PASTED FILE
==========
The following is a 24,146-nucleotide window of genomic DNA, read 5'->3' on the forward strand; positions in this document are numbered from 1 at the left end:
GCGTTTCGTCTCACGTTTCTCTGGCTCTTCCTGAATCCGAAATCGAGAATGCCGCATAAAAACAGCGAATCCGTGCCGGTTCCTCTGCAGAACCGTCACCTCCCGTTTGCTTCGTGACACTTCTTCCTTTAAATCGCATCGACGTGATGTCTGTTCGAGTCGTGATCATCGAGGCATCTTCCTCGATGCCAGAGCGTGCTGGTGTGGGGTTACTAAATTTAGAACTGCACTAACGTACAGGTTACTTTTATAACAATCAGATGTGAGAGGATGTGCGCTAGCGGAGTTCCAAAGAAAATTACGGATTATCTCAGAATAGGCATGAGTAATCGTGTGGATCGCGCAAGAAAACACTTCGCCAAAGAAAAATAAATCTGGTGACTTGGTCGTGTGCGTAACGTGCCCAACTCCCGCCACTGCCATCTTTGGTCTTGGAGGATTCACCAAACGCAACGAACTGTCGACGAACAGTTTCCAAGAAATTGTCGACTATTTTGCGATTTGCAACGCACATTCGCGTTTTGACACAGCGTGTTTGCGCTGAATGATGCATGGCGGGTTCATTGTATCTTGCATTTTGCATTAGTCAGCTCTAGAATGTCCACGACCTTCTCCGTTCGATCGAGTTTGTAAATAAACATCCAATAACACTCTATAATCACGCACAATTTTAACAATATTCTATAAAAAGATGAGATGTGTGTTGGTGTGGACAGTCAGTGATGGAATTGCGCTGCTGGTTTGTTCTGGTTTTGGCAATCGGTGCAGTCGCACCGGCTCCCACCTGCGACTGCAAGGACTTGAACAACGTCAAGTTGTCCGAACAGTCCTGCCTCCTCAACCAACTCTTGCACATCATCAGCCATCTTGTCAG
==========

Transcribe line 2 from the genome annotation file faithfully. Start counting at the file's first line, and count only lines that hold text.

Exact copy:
GCGTTTCGTCTCACGTTTCTCTGGCTCTTCCTGAATCCGAAATCGAGAATGCCGCATAAAAACAGCGAATCCGTGCCGGTTCCTCTGCAGAACCGTCACCTCCCGTTTGCTTCGTGACACTTCTTCCTTTAAATCGCATCGACGTGATGTCTGTTCGAGTCGTGATCATCGAGGCATCTTCCTCGATGCCAGAGCGTGCTGGTGTGGGGTTACTAAATTTAGAACTGCACTAACGTACAGGTTACTTTTATAACAATCAGATGTGAGAGGATGTGCGCTAGCGGAGTTCCAAAGAAAATTACGGATTATCTCAGAATAGGCATGAGTAATCGTGTGGATCGCGCAAGAAAACACTTCGCCAAAGAAAAATAAATCTGGTGACTTGGTCGTGTGCGTAACGTGCCCAACTCCCGCCACTGCCATCTTTGGTCTTGGAGGATTCACCAAACGCAACGAACTGTCGACGAACAGTTTCCAAGAAATTGTCGACTATTTTGCGATTTGCAACGCACATTCGCGTTTTGACACAGCGTGTTTGCGCTGAATGATGCATGGCGGGTTCATTGTATCTTGCATTTTGCATTAGTCAGCTCTAGAATGTCCACGACCTTCTCCGTTCGATCGAGTTTGTAAATAAACATCCAATAACACTCTATAATCACGCACAATTTTAACAATATTCTATAAAAAGATGAGATGTGTGTTGGTGTGGACAGTCAGTGATGGAATTGCGCTGCTGGTTTGTTCTGGTTTTGGCAATCGGTGCAGTCGCACCGGCTCCCACCTGCGACTGCAAGGACTTGAACAACGTCAAGTTGTCCGAACAGTCCTGCCTCCTCAACCAACTCTTGCACATCATCAGCCATCTTGTCAG